Steel Spikes Proposed to Add Security for White House FenceJustin Sink
Steel spikes may be added to the iron fencing surrounding the White House grounds in Washington as a deterrent to intruders hopping the barrier, such as a man who made it inside the executive mansion in September before being apprehended by the Secret Service.
The National Park Service has submitted the plan, a U.S. official said, and is awaiting blessing from the U.S. Commission of Fine Arts and the National Capital Planning Commission.
The removable spikes, which would be afixed to the existing fence, are a temporary solution until a permanent replacement fence can be designed and erected, according to the Park Service.
“We are working with our partners to develop, as quickly as possible, both interim and long-term solutions that meet today’s security needs while respecting the historic setting and significance of the White House,” the Park Service said in a statement. “The interim solution enhances security without affecting the visitor’s experience.”
An independent panel that examined the Secret Service and security at the White House recommended that the existing fence be raised as much as five feet from its current 7-foot 6-inch height and that its horizontal bars be eliminated.
“A better fence can provide time, and time is crucial to the protective mission,” the panel said in its report. “Every additional second of response time provided by a fence that is more difficult to climb makes a material difference in ensuring the president’s safety and protecting the symbol that is the White House.”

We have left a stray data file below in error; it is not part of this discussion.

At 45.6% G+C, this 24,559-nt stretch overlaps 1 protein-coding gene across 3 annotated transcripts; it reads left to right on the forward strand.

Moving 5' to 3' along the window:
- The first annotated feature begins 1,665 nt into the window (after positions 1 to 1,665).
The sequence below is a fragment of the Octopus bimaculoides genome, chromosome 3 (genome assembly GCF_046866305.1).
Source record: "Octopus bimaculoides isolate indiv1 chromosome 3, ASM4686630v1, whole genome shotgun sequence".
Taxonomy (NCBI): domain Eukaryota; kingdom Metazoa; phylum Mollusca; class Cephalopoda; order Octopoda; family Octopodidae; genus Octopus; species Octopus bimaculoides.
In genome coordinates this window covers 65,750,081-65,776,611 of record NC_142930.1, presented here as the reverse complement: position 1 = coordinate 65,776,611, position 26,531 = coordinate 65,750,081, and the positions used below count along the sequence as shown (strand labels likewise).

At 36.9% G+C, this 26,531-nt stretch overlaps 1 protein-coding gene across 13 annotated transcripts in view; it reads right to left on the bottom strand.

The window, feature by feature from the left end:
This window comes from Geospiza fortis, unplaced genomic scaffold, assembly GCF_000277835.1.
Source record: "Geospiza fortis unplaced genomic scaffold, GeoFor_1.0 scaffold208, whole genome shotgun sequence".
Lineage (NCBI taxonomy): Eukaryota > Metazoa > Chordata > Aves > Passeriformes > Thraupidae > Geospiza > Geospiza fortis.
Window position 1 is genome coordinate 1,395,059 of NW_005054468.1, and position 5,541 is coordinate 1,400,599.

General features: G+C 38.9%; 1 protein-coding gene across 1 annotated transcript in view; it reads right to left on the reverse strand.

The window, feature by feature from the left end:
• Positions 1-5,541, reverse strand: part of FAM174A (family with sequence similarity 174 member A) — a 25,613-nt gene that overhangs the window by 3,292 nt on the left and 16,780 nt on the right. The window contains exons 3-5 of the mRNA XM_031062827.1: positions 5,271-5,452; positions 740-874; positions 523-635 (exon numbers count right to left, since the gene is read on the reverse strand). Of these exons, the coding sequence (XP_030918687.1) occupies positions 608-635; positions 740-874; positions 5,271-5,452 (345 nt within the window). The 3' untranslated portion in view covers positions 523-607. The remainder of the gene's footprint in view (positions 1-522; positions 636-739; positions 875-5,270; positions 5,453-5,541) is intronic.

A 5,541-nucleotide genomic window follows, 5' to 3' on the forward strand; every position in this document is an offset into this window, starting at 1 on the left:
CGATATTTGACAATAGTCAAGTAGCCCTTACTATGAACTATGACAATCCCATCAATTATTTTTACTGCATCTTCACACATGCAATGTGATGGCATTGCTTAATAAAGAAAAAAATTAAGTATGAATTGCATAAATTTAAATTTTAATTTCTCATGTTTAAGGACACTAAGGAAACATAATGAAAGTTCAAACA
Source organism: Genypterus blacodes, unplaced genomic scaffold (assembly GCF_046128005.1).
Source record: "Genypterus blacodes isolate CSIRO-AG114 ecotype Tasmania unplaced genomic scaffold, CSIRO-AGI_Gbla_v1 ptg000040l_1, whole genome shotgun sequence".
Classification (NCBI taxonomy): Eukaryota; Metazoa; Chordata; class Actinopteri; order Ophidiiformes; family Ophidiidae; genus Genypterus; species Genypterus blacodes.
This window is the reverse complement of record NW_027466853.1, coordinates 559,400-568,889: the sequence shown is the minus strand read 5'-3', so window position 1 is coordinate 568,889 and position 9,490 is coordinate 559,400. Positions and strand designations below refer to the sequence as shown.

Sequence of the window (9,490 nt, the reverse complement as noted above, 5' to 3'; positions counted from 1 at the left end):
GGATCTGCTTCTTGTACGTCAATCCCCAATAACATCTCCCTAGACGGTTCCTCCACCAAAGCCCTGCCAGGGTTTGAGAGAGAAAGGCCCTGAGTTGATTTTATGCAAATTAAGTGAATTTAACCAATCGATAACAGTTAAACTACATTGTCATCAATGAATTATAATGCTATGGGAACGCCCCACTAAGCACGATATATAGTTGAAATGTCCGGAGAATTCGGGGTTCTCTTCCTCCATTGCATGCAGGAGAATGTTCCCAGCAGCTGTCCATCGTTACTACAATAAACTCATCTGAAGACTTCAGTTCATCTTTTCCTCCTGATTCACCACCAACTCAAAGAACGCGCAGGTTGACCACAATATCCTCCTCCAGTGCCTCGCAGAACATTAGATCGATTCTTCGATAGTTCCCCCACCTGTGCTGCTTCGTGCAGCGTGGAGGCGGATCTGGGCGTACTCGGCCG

The proposal was reported earlier by WRC-TV in Washington. The station cited documents saying the Park Service is considering making the new permanent fence as tall as 10 feet. A second fence inside the White House grounds is also under consideration.
“I can assure you that everybody who is working on this issue has a sense of urgency,” White House press secretary Josh Earnest said Thursday.
A temporary waist-level fence was erected around the White House perimeter in September, in an effort to give Secret Service agents more time to respond to jumpers. The White House complex was temporarily shut down on Sunday when a four-year-old child slipped behind that shorter barrier.
The documents obtained by WRC-TV indicated the Park Service had ruled out other security proposals, including the construction of a moat, electrifying the fence, or installing barbed wire.
Earnest said officials needed to balance competing interests, such as keeping the first family and staff safe while preserving the openness of the White House to the public.
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